Apart from the threats related to unemployment and reduced wages, the Ontario workers have started experiencing reduced healthcare benefits in some companies. The companies affected by the GHG emissions reporting regulations tend to oppress their workers by reducing their healthcare insurance covers. The GHG emissions reporting regulation 452/09 has forced the gas-emitting companies to increase their investment and technology to control the carbon gas emissions to ensure they maintain the postulated emissions of the 25,000 tonne threshold. Companies have relented to ensure that workers have access to healthcare insurance because the policy has resulted to high taxation and maintenance costs that affect productions.

A personal viewpoint

The subject of controlling carbon emissions, especially those from the greenhouse productions is intense and of legal, economic and ethical dilemmas. An insensitive enactment of the GHG emissions reporting policy may result in a high cost of fuel, increased production costs, unemployment, legal controversies, and economic downbeats.

While the demand for energy for corporate activities is a universal demand that pushes economic growth and national stability within nations, the green technology is a unique solution to the reduction of the greenhouse carbon emissions (Khanna, Crago, and Black, 2011, p. 234). I personally advocate for the implementation of the policies that enforce the integration and consumption of the green fuels, which have recorded credible performances across many regions in America.

The delayed action to enact policies that stabilize the use of bio-fuels and bioelectricity are malicious plans that the carbon energy producers are using to manipulate the Ontario government and its people (Jayasundara and Wagner-Riddle, 2014, p. 79). The increasing influence of the companies of coal mining, natural gas, and petroleum may continue to affect the Ontario government economically and legally because these companies are major actors in the national economy.

The United States is among the nations across the world, which has understood the importance of biotechnology in reducing greenhouse carbon emissions. According to Khanna et al., the use of marginal pasturelands, crops, and perennial grasses to produce an effective bioelectricity, and bio-fuels is a more economical practice than the extraction and use of the carbon fuels (2011, p. 234).

Conclusion

The Ontario government has enacted several labor market policies that seem to touch on climate change, work, and employment altogether. The GHG emissions reporting regulation 452/09 is one of the effective policies tailored towards reducing the greenhouse gas emissions, but it has several significances and consequences. Regulating greenhouse carbon emissions through a standardized national program is a progressive process that assures employees of improved workplace conditions.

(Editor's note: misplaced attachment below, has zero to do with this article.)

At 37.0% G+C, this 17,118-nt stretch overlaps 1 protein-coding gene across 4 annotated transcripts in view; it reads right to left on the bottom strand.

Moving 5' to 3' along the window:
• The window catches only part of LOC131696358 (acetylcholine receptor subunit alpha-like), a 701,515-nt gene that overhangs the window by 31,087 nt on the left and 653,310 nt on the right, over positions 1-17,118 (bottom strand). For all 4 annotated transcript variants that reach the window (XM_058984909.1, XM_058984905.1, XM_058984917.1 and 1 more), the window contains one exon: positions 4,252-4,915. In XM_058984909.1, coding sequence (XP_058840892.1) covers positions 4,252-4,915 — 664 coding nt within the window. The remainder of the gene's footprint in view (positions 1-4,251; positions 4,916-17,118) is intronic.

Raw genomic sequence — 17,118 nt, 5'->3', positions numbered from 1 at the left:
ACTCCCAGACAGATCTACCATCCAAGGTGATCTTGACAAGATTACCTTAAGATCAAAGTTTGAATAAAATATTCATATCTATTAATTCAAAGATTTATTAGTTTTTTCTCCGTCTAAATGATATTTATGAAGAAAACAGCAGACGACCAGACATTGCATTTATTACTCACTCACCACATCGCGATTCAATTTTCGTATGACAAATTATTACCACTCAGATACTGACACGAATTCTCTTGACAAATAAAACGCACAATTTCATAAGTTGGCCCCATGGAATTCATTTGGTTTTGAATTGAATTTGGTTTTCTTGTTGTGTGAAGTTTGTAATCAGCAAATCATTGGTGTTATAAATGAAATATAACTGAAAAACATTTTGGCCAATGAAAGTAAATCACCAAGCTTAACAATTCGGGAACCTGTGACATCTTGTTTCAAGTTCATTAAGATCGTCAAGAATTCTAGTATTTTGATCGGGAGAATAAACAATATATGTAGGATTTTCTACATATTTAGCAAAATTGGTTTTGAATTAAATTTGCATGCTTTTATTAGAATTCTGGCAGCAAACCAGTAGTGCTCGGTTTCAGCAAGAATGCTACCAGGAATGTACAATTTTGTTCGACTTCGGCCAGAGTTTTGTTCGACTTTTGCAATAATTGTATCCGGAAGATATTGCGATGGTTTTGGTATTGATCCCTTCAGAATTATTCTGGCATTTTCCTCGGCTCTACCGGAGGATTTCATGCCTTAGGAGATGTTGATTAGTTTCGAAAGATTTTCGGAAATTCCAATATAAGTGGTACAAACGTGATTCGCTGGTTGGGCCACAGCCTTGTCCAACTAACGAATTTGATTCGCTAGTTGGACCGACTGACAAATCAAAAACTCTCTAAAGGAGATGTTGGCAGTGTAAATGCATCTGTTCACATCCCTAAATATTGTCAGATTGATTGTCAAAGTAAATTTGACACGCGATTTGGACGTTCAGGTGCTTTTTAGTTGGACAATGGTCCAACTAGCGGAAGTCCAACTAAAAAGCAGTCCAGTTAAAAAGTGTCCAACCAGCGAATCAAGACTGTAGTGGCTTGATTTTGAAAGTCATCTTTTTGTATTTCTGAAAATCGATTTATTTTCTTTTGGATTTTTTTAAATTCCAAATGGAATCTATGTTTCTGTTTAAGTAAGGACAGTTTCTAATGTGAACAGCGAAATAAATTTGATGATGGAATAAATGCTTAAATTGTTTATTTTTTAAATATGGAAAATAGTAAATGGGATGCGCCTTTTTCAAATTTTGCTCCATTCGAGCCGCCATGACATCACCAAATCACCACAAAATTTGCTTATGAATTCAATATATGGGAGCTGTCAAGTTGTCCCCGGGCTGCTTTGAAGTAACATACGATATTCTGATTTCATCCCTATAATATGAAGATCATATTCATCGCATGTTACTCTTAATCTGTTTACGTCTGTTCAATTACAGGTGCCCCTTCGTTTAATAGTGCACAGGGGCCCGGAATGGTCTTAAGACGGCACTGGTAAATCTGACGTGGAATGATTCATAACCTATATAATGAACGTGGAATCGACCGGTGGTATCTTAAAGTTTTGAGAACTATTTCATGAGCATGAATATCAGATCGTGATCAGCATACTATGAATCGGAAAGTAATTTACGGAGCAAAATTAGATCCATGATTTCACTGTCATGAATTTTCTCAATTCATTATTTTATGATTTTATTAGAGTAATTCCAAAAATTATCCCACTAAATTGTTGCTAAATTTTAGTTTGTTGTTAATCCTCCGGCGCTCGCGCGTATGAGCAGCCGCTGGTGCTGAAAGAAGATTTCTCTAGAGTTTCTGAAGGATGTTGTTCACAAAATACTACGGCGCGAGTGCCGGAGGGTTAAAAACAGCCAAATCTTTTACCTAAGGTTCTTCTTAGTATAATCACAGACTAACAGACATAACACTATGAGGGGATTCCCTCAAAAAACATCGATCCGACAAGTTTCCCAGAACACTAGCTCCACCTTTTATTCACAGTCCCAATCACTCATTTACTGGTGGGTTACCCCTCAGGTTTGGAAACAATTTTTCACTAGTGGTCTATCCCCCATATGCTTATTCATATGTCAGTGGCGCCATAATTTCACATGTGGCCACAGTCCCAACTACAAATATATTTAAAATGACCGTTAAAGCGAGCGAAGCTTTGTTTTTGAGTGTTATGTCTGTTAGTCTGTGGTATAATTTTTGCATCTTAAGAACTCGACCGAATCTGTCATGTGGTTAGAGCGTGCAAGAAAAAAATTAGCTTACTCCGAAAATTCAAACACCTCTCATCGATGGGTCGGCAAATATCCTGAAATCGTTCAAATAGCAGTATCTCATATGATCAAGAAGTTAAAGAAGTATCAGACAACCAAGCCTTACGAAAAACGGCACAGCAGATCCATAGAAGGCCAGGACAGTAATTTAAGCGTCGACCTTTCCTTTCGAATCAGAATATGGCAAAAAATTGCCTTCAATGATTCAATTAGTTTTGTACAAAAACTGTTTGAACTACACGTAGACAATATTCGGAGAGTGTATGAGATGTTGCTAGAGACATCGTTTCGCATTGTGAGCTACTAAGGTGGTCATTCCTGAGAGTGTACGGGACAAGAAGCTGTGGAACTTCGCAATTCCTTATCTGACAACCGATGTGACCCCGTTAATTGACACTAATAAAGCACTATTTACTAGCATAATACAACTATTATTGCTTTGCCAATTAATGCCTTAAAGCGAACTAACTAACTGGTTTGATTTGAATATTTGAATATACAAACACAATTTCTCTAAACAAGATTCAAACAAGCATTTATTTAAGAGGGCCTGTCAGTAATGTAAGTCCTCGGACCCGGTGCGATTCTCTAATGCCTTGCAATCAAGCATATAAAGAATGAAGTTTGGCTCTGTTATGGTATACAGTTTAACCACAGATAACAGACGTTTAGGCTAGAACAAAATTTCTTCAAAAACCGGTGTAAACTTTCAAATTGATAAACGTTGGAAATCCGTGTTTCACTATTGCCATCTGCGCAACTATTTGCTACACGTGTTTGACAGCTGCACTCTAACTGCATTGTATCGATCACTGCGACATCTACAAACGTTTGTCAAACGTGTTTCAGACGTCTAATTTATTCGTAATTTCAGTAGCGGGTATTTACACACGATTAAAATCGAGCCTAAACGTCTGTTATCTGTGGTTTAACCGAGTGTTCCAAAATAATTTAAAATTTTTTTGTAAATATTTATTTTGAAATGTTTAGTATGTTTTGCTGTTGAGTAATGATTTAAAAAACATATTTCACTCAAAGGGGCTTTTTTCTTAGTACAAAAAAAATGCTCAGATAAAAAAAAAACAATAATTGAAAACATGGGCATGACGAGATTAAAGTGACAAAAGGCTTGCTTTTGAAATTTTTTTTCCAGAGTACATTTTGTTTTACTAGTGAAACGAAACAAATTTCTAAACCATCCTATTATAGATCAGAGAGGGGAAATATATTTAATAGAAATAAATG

However, the implementation of the policy is controversial, as it requires some certified third parties to approve the accuracy of the GHG emission reports. Although the policy has enhanced corporate accountability, increased taxation, high cost of production, and safety of business information, are issues on the rise. Bio-fuels and bioelectricity are efficient solutions for mitigating GHG emissions.

Works Cited

Hsu, Shi-Ling, and Robin Eliot. “Regulating Greenhouse Gases in Canada: Constitutional and Policy Dimensions.” McGill Law Journal 54.3 (2009): 434-516. Print.

Jayasundara, Susantha, and Claudia Wagner-Riddle. “Greenhouse Gas Emissions Intensity Of Ontario Milk Production in 2011 Compared with 1991.” Canadian Journal of Animal Science 94.1 (2014): 155-173. Print.

Kainer, Jan, and Laurel MacDowell. “Climate Change, Work and Employment in the Agri-Food Sector: Is the Ontario Food System Sustainable?” Work in a Warming World. 2013. Web.

Khanna, Madhu, Christine Crago, and Mairi Black. “Can bio-fuels be a Solution To Climate Change? The Implications of Land Use Change-Related Emissions for Policy.” Interface Focus 1.2 (2011): 233–247. Print.

Lipsig-Mummé, Carla. “What Do We Know? Reviewing the State of Knowledge on Climate, Work, and Employment in Canada.” Work in a Warming World. 2010. Web.

MacDowell, Laurel, and Dustin Galer. “Climate Change and Work.” Work in a Warming World. 2010. Web.

Miller, Gord. Meeting Responsibilities: Creating Opportunities. 2011. Web.

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IvyPanda. "Labor Market Policy in Ontario." June 18, 2020. https://ivypanda.com/essays/labor-market-policy-in-ontario/.

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IvyPanda. 2020. "Labor Market Policy in Ontario." June 18, 2020. https://ivypanda.com/essays/labor-market-policy-in-ontario/.

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IvyPanda. (2020) 'Labor Market Policy in Ontario'. 18 June.